• There are multiple ways in which a presentation can overload working memory. 25 Words Eyes Ears Visuo-Spatial Sketchpad Phonological Loop Slide from: “PowerPoint Supported by the Science of Learning”, CC BY Barbara Eckstein, University of Michigan, http://www.slideshare.net/ummedicalschool/powerpoint-supported-by-the-science-of-learning-using-the-assertionevidence-model-to-make-your-po
  • There are multiple ways in which a presentation can overload working memory. 26 Eyes Ears Visuo-Spatial Sketchpad Phonological Loop Images Slide from: “PowerPoint Supported by the Science of Learning”, CC BY Barbara Eckstein, University of Michigan, http://www.slideshare.net/ummedicalschool/powerpoint-supported-by-the-science-of-learning-using-the-assertionevidence-model-to-make-your-po
  • There are multiple ways in which a presentation can overload working memory. 27 Words Eyes Ears Visuo-Spatial Sketchpad Phonological Loop Images Slide from: “PowerPoint Supported by the Science of Learning”, CC BY Barbara Eckstein, University of Michigan, http://www.slideshare.net/ummedicalschool/powerpoint-supported-by-the-science-of-learning-using-the-assertionevidence-model-to-make-your-po
  • Information received through images and sound can be processed and supports understanding and retention. 28 Words Eyes Ears Visuo-Spatial Sketchpad Phonological Loop Images Slide from: “PowerPoint Supported by the Science of Learning”, CC BY Barbara Eckstein, University of Michigan, http://www.slideshare.net/ummedicalschool/powerpoint-supported-by-the-science-of-learning-using-the-assertionevidence-model- to-make-your-point
  • Proven Instructional Principles for Multimedia • Signaling – Limited text, highlighting, or arrows to focus the learners attention enhances learning • Redundancy – Elimination of on-screen text of the narration with the video or animation impairs learning 29Slide from: “Instructional Design Tips for Computer-Based E-Learning”, CC BY Cary Engleberg, University of Michigan, http://open.umich.edu/education/med/oernetwork/guides/instructional-design-tips/2010.
  • Proven Instructional Principles for Multimedia • Spatial Contiguity – Placing text or labels next to the object they label improves learning • Temporal Contiguity – When narration and animation are present simultaneously, learning is improved 30Slide from: “Instructional Design Tips for Computer-Based E-Learning”, CC BY Cary Engleberg, University of Michigan, http://open.umich.edu/education/med/oernetwork/guides/instructional-design-tips/2010.
  • Proven Instructional Principles for Multimedia • Segmenting – Breaking up complex presentations into learner- controlled segments improves learning • Pre-training – Making learners aware of terms and definitions prior to explaining a process improves learning • Modality – Pictures and voice are better assimilated than pictures and printed words 31Slide from: “Instructional Design Tips for Computer-Based E-Learning”, CC BY Cary Engleberg, University of Michigan, http://open.umich.edu/education/med/oernetwork/guides/instructional-design-tips/2010.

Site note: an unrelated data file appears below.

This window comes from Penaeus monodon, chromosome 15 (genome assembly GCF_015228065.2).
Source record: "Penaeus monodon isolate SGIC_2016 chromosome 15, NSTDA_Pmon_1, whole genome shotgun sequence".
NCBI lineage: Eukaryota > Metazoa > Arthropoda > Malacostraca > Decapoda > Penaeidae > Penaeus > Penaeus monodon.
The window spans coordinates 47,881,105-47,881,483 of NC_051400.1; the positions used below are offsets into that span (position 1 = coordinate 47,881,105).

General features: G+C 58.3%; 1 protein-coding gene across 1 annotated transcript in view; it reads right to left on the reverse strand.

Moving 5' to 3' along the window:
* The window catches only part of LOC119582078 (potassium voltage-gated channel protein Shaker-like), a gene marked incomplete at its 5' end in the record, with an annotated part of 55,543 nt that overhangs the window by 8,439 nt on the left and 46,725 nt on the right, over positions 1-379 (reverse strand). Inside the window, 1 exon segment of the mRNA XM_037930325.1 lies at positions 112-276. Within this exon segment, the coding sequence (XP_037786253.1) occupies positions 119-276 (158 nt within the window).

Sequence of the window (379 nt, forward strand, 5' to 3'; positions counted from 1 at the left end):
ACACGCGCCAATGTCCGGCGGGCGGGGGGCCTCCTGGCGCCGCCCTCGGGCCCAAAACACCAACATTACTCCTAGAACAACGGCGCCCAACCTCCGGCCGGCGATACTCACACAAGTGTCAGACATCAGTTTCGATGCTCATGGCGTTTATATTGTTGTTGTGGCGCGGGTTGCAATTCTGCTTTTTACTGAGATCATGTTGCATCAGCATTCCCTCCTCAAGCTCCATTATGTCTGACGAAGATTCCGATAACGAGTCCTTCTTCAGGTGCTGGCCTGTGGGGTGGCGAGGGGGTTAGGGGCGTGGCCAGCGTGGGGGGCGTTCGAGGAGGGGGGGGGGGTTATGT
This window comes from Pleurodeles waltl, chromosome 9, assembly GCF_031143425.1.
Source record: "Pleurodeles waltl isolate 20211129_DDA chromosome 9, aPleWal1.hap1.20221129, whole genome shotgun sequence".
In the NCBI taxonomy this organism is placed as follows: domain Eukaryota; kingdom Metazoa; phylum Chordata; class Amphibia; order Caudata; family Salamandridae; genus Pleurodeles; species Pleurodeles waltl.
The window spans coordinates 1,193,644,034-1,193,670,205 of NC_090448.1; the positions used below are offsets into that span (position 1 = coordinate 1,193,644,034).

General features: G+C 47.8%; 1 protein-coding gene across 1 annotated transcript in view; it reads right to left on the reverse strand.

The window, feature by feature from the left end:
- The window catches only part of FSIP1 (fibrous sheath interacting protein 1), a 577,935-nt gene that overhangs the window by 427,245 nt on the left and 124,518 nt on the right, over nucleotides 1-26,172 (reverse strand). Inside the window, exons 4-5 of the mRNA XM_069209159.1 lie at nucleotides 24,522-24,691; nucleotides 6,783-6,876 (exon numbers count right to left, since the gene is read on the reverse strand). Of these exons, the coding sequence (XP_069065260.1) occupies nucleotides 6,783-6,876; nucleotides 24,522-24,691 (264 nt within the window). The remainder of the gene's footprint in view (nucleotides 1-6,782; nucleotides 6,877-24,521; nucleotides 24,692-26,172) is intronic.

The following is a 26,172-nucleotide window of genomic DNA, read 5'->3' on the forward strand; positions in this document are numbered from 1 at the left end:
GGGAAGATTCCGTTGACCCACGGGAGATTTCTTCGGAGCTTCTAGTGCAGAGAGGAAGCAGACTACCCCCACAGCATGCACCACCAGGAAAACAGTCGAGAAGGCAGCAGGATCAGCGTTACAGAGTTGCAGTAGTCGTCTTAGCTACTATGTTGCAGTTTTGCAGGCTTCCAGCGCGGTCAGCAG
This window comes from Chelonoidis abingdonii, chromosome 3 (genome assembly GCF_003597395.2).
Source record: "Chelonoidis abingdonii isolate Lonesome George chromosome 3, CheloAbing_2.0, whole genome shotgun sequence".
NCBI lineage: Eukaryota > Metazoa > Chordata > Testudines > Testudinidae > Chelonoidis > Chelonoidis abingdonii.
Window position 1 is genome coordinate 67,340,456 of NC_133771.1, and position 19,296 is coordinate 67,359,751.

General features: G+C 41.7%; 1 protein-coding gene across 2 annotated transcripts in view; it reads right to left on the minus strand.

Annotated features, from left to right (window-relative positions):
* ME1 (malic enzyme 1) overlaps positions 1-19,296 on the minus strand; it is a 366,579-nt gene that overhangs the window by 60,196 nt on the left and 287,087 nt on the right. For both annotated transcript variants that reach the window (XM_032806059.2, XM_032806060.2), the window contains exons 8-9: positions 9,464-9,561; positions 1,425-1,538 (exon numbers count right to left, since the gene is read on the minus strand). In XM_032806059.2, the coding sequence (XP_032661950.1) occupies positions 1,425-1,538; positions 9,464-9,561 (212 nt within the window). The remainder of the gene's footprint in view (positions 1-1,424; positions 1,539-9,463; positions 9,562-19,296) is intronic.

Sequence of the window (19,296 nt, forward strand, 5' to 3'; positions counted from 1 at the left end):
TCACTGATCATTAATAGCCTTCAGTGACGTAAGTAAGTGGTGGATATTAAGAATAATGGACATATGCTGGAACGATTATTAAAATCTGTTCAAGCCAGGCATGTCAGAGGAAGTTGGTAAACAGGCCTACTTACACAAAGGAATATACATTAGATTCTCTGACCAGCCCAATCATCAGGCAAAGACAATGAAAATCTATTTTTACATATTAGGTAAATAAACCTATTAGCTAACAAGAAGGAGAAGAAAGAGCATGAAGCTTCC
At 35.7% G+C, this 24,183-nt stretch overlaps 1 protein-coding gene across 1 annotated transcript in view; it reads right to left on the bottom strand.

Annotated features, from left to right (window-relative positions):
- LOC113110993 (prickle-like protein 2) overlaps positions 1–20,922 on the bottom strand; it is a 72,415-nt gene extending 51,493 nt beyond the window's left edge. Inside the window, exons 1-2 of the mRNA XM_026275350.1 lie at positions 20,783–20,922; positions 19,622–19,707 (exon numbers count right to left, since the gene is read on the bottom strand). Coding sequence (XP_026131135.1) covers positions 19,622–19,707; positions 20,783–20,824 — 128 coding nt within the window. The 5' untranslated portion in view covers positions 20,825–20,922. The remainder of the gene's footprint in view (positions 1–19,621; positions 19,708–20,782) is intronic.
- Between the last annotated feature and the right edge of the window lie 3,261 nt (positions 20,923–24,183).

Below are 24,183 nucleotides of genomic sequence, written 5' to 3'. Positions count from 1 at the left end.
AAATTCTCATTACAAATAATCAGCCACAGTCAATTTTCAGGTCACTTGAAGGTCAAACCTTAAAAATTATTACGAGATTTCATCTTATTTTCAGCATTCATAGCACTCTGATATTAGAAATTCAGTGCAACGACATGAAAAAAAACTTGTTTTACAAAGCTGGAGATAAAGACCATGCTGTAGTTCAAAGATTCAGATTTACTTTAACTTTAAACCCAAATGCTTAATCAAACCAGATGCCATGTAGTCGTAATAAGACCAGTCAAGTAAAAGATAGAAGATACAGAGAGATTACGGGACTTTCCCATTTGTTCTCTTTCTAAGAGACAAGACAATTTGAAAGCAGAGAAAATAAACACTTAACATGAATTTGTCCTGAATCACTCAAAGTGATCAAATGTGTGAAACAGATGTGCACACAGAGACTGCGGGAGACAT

• Proven Instructional Principles for Multimedia • Personalization – Narration should be directed personally at the learner, using the pronouns “you” and “I” rather than a passive voice. • Voice principle – A human, familiar voice in narrations enhances learning 32Slide from: “Instructional Design Tips for Computer-Based E-Learning”, CC BY Cary Engleberg, University of Michigan, http://open.umich.edu/education/med/oernetwork/guides/instructional-design-tips/2010.
  • There are three conditions for writing a clear assertion-evidence slide. 1. The assertion sentence makes sense by itself. 2. The assertion sentence is clear and specific. 3. The visual reference directly illustrates or supports the assertion. 33 Slide from: “PowerPoint Supported by the Science of Learning”, CC BY Barbara Eckstein, University of Michigan, http://www.slideshare.net/ummedicalschool/powerpoint-supported-by-the-science-of-learning-using-the-assertionevidence-model- to-make-your-point
  • Nursing’s culture of accountability continues to result in near perfect compliance. 34 Assertion Slide from: “PowerPoint Supported by the Science of Learning”, CC BY Barbara Eckstein, University of Michigan, http://www.slideshare.net/ummedicalschool/powerpoint-supported-by-the-science-of-learning-using-the-assertionevidence-model- to-make-your-point
  • Nursing’s culture of accountability continues to result in near perfect compliance. Evidence Slide from: “PowerPoint Supported by the Science of Learning”, CC BY Barbara Eckstein, University of Michigan, http://www.slideshare.net/ummedicalschool/powerpoint-supported-by-the-science-of-learning-using-the-assertionevidence-model- to-make-your-point
  • Students learn best when we stop trying to teach them and instead give them a framework in which to discover. Slide from: Building Digital Literacies through Digital Portfolios, Jonan Donaldson Oregon State University Ecampus, CC BY
  • Questions? 37